NBC's Powerless Has Turned Bruce Wayne Into a Con Artist

Illustration for article titled NBC's Powerless Has Turned Bruce Wayne Into a Con Artist

NBC’s Powerless altered its office environment to better tie it into the DC Universe, but a seemingly innocent relocation will change Bruce Wayne from a beloved billionaire into that Monorail guy from The Simpsons.


NBC recently announced that Powerless, the long-awaited series about ordinary people living in a world full of superheroes, will hit the small screen on February 2. The announcement came with a bit of plot tweaking. Instead of being set at RetCon, an insurance agency protecting people from super-powered collateral damage, Powerless now takes place at Wayne Security, part of Wayne Enterprises. According to the plot description, the subsidiary develops products that protect ordinary people from collateral damage.

While it’s smart to directly tie the show into the DC Universe, given the success of DC’s shows on The CW, the change in scenery comes with a moral price tag: Bruce Wayne is now making money to protect people from himself.

In a world where humanity must cope with the collateral damage of Super Heroes and Super-Villains, Emily Locke (Vanessa Hudgens) begins her first day as Director of Research & Development for Wayne Security, a subsidiary of Wayne Enterprises that specializes in products that make defenseless bystanders feel a little safer. Full of confidence and big ideas, Emily quickly learns that her expectations far exceed those of her new boss (Alan Tudyk) and officemates, so it will be up to her to lead the team toward their full potential and the realization that you don’t need superpowers to be a hero.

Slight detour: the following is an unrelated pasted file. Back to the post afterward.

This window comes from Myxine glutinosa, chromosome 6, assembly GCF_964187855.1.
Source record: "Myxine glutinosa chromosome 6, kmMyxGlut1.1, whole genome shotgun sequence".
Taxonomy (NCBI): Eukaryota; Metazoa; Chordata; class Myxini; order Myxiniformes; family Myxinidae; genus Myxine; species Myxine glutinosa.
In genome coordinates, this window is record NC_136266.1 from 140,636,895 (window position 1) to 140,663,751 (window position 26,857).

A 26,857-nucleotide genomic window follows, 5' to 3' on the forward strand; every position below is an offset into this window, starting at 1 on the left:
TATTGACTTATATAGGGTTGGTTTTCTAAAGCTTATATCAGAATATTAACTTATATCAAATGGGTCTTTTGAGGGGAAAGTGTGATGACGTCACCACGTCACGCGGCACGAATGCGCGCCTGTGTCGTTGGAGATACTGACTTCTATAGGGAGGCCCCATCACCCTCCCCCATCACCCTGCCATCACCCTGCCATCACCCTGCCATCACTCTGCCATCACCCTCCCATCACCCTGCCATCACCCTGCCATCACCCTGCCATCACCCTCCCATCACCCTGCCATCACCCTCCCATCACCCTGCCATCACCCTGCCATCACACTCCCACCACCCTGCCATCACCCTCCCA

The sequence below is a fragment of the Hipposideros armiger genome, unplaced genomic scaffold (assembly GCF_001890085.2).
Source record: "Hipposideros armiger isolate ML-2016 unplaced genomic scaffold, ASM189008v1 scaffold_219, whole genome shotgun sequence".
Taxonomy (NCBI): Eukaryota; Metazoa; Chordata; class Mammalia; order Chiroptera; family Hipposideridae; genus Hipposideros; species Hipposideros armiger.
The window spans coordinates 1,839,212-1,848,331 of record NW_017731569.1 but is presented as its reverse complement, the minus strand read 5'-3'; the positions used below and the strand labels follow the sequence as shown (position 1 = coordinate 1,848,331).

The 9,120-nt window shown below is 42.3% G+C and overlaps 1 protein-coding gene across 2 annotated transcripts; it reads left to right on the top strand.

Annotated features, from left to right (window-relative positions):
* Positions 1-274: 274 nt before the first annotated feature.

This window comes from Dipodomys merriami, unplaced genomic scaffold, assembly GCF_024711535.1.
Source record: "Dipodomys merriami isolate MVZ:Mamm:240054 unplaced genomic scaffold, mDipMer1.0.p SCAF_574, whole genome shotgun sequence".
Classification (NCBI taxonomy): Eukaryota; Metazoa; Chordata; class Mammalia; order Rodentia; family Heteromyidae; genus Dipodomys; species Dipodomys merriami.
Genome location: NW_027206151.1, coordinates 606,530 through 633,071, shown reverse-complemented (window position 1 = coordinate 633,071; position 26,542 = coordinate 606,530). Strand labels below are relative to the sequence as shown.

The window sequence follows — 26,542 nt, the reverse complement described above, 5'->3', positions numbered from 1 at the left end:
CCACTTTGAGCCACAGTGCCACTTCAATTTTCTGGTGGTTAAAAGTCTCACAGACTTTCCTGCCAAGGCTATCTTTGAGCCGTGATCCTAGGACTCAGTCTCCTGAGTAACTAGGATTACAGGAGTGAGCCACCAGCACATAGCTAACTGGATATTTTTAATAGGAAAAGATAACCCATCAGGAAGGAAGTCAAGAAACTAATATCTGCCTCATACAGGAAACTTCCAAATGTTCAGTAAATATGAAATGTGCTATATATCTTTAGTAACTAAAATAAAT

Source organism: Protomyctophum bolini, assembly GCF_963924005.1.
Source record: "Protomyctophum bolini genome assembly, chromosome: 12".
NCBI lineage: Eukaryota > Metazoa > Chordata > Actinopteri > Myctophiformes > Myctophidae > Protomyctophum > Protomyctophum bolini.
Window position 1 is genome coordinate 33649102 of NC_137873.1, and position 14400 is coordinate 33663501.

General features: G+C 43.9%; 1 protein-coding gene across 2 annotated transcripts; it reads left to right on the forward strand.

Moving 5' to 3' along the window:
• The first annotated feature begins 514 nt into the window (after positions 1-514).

Think about it. Batman is a superhero, and superheroes break a lot of shit. Batman has demolished houses, skyscrapers, cars, prisons, and so much else in his efforts to combat baddies. He and the Man of Steel destroyed an entire section of a major city in Batman vs. Superman (I don’t care if it was “abandoned,” people owned property there and now they’re not going to get jack-all for it). Wayne Enterprises does insure the entire city of Gotham, but you can argue that it’s so Bruce can hold his company financially accountable when Batman goes too far.

In Powerless, Wayne Security is developing products to protect people from heroes and villains. A noble cause...except when your boss is secretly part of the super-crew, and therefore cashing in on all the stuff made to safeguard customers from him and his enemies. Sure, he’s keeping the city safe from evil, but doesn’t that basically amount to a protection racket? This isn’t the same as superhero insurance, where Bruce would be forced to pay out if things go wrong. This is a vaccine for a disease that Batman and his friends keep tossing in the drinking water.

Bruce Wayne probably won’t make an appearance on Powerless; he’s already on Gotham and the character is expensive to license. Still, like it or not, he’s on the show now, and his presence (whether physical or implied) breaks so much of what we admire about the character—even if NBC didn’t do it on purpose, which I don’t think they did. In the world of Powerless, Batman’s not a hero anymore: He’s a extortionist conning his city for protection money.

[Comic Book Resources]


Video Editor and Staff Writer at io9. My doppelganger is that rebelling greeting card from Futurama.



It would be way more fun if they were a subsidiary of LexCorp, which would lend itself to some Better Off Ted style satire.